Dissecting The Waves Of Russian Emigration

Seeking religious freedom, they fled to the United States of America.

Russian Jews had a challenging time practicing Judaism freely for centuries. From Imperial time to Soviet rule, the Jewish population was constantly subject to antisemitic attacks and religious discrimination. Taking every chance they could, religious minorities tried to immigrate from Russian on multiple different occasions.

First wave (1870-1945)

Moscow 1980s
Moscow 1980s. Image by @Ceri C from Flickr

The first wave of Jewish emigration from Russian began in the late 19th century. Many emigrated to escape religious persecution, as most Russian pogroms were high points of contention for Jews. Pogroms were riots started with the intention of massacring Jews, any act of violent antisemitic with numerous casualties is considered a pogrom.

World War I left Russia in poor economic standing, with Jews being scapegoated for the poverty and starvation resulting from the war.

During the mass emigration in 1910, most found refuge in New York City’s Lower East Side. Immigrants found work in factories with poor working conditions.

Second wave (1916–1922)

Romanov Family Albums
Romanov Family Albums. Image by @Beinecke Library from Flickr

After the Bolshevik Revolution (sometimes referred to as: the October Revolution or the Great October Socialist Revolution,) many wealthy families virtually uprooted. Aristocracy or people of some substantial wealth were forced to leave Russia due to the incoming Socialist/Communist government. Those emigrating during this time significantly contributed to the science and the arts. Among the immigrants were Vladamir Nabokov (author of Lolita,) Igor Sikorsky (inventor of the helicopter,) Vladamir Zworykin, (the “father of television,”) and Yul Brynner (two-time Tony award-winning actor.)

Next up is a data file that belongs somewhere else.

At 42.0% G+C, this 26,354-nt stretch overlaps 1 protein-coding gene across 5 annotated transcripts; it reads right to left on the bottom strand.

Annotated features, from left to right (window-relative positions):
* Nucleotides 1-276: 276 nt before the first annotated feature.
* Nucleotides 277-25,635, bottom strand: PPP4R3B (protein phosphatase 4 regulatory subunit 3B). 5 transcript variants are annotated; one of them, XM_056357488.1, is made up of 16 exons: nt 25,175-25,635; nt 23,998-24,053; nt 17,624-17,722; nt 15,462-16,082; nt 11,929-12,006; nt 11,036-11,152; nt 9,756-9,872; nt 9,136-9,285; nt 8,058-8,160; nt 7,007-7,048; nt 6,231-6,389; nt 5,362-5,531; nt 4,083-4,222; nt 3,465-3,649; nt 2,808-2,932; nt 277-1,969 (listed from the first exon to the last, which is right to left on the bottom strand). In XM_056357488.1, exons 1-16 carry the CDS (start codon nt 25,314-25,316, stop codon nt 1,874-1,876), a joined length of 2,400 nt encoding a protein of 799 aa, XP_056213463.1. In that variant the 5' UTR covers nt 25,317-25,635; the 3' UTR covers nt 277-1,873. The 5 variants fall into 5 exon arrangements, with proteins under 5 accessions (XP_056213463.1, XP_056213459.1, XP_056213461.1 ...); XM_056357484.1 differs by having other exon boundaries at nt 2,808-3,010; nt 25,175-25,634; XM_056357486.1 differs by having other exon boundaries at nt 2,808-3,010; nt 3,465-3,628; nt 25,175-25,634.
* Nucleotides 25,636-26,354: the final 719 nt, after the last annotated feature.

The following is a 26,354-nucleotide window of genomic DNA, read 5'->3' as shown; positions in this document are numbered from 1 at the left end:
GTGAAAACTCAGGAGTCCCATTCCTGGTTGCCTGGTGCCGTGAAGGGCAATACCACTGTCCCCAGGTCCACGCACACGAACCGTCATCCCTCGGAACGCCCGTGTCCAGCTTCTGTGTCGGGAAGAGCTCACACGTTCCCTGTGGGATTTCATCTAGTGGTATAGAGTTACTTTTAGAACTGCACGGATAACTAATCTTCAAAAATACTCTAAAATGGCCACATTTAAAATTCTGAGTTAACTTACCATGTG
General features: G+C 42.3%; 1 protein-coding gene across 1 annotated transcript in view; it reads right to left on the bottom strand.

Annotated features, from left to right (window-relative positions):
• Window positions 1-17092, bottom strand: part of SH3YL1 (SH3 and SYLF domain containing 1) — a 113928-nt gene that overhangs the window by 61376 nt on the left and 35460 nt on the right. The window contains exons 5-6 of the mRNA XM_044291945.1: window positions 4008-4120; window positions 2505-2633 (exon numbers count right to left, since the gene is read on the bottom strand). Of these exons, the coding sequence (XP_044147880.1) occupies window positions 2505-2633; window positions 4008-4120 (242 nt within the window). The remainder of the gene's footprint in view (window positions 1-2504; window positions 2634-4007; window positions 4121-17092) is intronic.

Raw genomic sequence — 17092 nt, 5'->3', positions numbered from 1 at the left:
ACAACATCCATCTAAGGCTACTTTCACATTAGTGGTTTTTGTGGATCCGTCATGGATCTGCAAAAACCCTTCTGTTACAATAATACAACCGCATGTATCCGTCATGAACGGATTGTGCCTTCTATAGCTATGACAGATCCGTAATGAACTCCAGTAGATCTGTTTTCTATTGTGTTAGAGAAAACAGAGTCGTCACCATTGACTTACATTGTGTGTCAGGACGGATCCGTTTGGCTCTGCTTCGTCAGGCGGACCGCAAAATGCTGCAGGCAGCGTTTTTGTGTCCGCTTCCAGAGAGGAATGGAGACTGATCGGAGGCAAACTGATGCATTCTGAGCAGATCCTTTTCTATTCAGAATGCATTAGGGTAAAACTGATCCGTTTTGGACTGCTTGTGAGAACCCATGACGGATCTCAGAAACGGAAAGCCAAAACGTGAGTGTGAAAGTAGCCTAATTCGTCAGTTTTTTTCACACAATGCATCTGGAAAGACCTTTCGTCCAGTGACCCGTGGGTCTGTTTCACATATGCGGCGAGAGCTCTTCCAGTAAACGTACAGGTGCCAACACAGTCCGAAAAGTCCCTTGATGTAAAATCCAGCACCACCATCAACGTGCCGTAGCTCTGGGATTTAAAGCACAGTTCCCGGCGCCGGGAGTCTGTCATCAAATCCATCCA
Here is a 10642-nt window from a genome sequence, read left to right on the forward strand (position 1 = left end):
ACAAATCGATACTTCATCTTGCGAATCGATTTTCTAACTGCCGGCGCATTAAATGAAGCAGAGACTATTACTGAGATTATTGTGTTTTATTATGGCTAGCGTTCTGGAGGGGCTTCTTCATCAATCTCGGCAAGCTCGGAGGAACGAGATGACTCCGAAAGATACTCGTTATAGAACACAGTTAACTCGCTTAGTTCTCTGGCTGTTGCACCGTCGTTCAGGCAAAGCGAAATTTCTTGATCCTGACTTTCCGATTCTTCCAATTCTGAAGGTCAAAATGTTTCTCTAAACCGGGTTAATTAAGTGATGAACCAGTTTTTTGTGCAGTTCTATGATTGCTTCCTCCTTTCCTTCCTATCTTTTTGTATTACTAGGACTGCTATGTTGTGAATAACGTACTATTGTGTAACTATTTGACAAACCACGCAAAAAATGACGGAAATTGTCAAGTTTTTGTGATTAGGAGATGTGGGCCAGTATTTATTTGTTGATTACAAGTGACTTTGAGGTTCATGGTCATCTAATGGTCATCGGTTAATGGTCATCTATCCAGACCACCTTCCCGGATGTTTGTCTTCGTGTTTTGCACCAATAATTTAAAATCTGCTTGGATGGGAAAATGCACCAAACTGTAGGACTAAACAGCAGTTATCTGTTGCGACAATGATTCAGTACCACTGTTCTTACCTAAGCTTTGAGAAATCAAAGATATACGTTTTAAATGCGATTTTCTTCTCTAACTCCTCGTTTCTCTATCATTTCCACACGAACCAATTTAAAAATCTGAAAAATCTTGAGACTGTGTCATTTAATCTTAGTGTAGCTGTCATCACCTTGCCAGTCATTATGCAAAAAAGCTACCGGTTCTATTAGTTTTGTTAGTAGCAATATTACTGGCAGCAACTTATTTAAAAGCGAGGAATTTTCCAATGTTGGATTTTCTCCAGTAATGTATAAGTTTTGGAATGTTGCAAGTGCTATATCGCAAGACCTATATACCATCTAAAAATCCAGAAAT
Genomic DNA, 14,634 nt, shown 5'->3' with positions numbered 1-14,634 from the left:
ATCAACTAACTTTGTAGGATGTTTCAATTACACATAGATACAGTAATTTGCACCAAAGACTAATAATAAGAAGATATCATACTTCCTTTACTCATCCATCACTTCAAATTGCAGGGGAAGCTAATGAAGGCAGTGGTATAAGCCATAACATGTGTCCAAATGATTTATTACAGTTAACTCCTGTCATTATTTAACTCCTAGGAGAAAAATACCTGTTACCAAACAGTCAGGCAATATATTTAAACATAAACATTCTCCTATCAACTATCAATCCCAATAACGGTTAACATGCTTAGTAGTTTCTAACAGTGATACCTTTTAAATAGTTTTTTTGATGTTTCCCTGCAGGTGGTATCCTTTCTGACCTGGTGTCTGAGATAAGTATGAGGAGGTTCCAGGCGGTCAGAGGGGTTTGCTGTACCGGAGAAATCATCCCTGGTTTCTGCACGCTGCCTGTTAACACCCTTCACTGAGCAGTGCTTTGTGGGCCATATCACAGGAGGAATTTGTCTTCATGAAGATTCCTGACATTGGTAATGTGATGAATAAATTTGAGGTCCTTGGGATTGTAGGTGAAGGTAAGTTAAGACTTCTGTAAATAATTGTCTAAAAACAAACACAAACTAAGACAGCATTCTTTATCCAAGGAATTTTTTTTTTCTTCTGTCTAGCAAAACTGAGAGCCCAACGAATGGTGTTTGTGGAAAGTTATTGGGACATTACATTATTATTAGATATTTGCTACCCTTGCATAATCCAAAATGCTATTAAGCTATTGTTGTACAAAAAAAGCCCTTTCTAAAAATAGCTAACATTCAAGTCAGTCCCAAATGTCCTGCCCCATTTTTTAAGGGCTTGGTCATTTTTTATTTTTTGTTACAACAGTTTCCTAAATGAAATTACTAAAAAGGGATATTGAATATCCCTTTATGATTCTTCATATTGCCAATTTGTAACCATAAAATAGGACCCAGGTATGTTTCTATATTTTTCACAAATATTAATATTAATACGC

This wave of immigrants found high-paying professional positions rather than their first-wave counterparts working in the factories.

Third Wave (1922–1991)

russian emigration
A crowd watches the hourly changing of the honor guard at Lenin’s mausoleum in Red Square, Moscow, c.1986. President Boris Yeltsin ended the honor guard in 1993. Image by @trommelkopf from Unsplash

During the beginnings of total Soviet rule, emigration was prohibited, especially for minority groups. Typically, the only ones leaving the Soviet Union at this time were stripped of their citizenships and deported from the country. If they held a position of political authority, they were defected to another nation for sanctuary. Once someone had left the country, he was barred from contacting anyone who remained in the U.S.S.R. Around this time, the KGB – a Soviet police force – silenced any anti-Communist or religious ideas through means, including: violence. The KGB also relied on “tip-offs” from citizens, practicing any religion would warrant KGB officers banging on your apartment door.

Eventually, the Soviet Union loosened its emigration restrictions by allowing Jews to leave. 1970 saw the first set of regulations opening up. By 1974, the U.S. entered the Jason-Vanik Agreement with the Union, which allowed religious minorities to immigrate to America. There was, however, a cap to how many immigrants could enter each year. As more and more Russian Jews rushed to escape religious discrimination, the Soviet Union began enforcing heavy taxation to make the emigration process difficult. The taxing affected the former military out of fear since they knew too much about the Soviet’s militaristic standpoint. Students were also taxed from leaving, specifically those who studied science or subjects deemed important, as a deterrent for leaving and not staying to use their education to better their homeland.

From the 1960s to the 1980s, roughly 1.8 million Jews emigrated from Russia. Most went to America, while others went to Israel, Canada, Australia, Germany, and Italy.

Fourth Wave (Post Soviet Union)

The Soviet Union collapsed and dissolved officially in December of 1991, creating a rippling effect of mass migration. 1991-2001 saw the immigration of many who wanted to further their careers by escaping the poor job market and a tanking economy. With the rise of immigrants coming for work opportunities, there was a notable surge of scientists, engineers, and those working for high tech companies.

According to U.S. Homeland Security, 51% of Russian migrants obtain residency through an immediate family member already being a U.S citizen, 20% receive residence through Green Card Lottery, 18% through employment, and 5% refugees and asylum seekers.

Daniella Fishman


Daniella is an NYC born adventurer with a love of traveling, writing, eating, and rollerskating. Dani is passionate about supporting local communities and exploring everything from bustling city life to quiet woodland retreats. There is an adventure around every corner if you open your eyes and mind to it.

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